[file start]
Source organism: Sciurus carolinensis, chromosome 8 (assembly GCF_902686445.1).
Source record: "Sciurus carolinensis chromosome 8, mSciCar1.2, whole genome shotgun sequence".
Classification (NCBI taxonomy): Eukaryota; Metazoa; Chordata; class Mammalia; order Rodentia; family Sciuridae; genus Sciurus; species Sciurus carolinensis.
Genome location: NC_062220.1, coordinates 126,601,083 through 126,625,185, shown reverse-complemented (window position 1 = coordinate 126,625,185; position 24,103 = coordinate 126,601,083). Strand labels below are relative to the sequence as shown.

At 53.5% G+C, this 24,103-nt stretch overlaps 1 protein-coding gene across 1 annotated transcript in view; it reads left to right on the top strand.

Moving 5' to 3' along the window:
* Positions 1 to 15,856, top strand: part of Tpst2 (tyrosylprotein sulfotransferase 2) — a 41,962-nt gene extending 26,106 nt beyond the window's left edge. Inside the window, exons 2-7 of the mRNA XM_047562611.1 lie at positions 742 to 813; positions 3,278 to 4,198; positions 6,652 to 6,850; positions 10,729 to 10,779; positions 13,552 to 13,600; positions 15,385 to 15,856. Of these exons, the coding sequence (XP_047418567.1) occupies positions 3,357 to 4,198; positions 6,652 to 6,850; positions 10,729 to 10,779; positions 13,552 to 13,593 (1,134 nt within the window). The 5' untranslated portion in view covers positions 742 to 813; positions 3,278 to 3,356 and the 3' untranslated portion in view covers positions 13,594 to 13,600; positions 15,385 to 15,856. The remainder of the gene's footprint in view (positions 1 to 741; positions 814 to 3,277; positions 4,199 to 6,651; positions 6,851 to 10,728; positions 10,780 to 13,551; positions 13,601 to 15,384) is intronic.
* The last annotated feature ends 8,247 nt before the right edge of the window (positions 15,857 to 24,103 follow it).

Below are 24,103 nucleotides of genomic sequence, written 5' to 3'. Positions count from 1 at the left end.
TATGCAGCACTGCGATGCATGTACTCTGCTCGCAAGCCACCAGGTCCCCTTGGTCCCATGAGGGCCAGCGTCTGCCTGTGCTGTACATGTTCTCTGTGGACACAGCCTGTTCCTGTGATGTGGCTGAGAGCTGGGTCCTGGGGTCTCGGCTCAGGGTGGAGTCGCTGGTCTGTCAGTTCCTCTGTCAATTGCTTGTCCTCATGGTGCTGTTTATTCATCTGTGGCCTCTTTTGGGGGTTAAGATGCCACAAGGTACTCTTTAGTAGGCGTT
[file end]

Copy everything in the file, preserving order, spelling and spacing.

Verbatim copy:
Source organism: Sciurus carolinensis, chromosome 8 (assembly GCF_902686445.1).
Source record: "Sciurus carolinensis chromosome 8, mSciCar1.2, whole genome shotgun sequence".
Classification (NCBI taxonomy): Eukaryota; Metazoa; Chordata; class Mammalia; order Rodentia; family Sciuridae; genus Sciurus; species Sciurus carolinensis.
Genome location: NC_062220.1, coordinates 126,601,083 through 126,625,185, shown reverse-complemented (window position 1 = coordinate 126,625,185; position 24,103 = coordinate 126,601,083). Strand labels below are relative to the sequence as shown.

At 53.5% G+C, this 24,103-nt stretch overlaps 1 protein-coding gene across 1 annotated transcript in view; it reads left to right on the top strand.

Moving 5' to 3' along the window:
* Positions 1 to 15,856, top strand: part of Tpst2 (tyrosylprotein sulfotransferase 2) — a 41,962-nt gene extending 26,106 nt beyond the window's left edge. Inside the window, exons 2-7 of the mRNA XM_047562611.1 lie at positions 742 to 813; positions 3,278 to 4,198; positions 6,652 to 6,850; positions 10,729 to 10,779; positions 13,552 to 13,600; positions 15,385 to 15,856. Of these exons, the coding sequence (XP_047418567.1) occupies positions 3,357 to 4,198; positions 6,652 to 6,850; positions 10,729 to 10,779; positions 13,552 to 13,593 (1,134 nt within the window). The 5' untranslated portion in view covers positions 742 to 813; positions 3,278 to 3,356 and the 3' untranslated portion in view covers positions 13,594 to 13,600; positions 15,385 to 15,856. The remainder of the gene's footprint in view (positions 1 to 741; positions 814 to 3,277; positions 4,199 to 6,651; positions 6,851 to 10,728; positions 10,780 to 13,551; positions 13,601 to 15,384) is intronic.
* The last annotated feature ends 8,247 nt before the right edge of the window (positions 15,857 to 24,103 follow it).

Below are 24,103 nucleotides of genomic sequence, written 5' to 3'. Positions count from 1 at the left end.
TATGCAGCACTGCGATGCATGTACTCTGCTCGCAAGCCACCAGGTCCCCTTGGTCCCATGAGGGCCAGCGTCTGCCTGTGCTGTACATGTTCTCTGTGGACACAGCCTGTTCCTGTGATGTGGCTGAGAGCTGGGTCCTGGGGTCTCGGCTCAGGGTGGAGTCGCTGGTCTGTCAGTTCCTCTGTCAATTGCTTGTCCTCATGGTGCTGTTTATTCATCTGTGGCCTCTTTTGGGGGTTAAGATGCCACAAGGTACTCTTTAGTAGGCGTT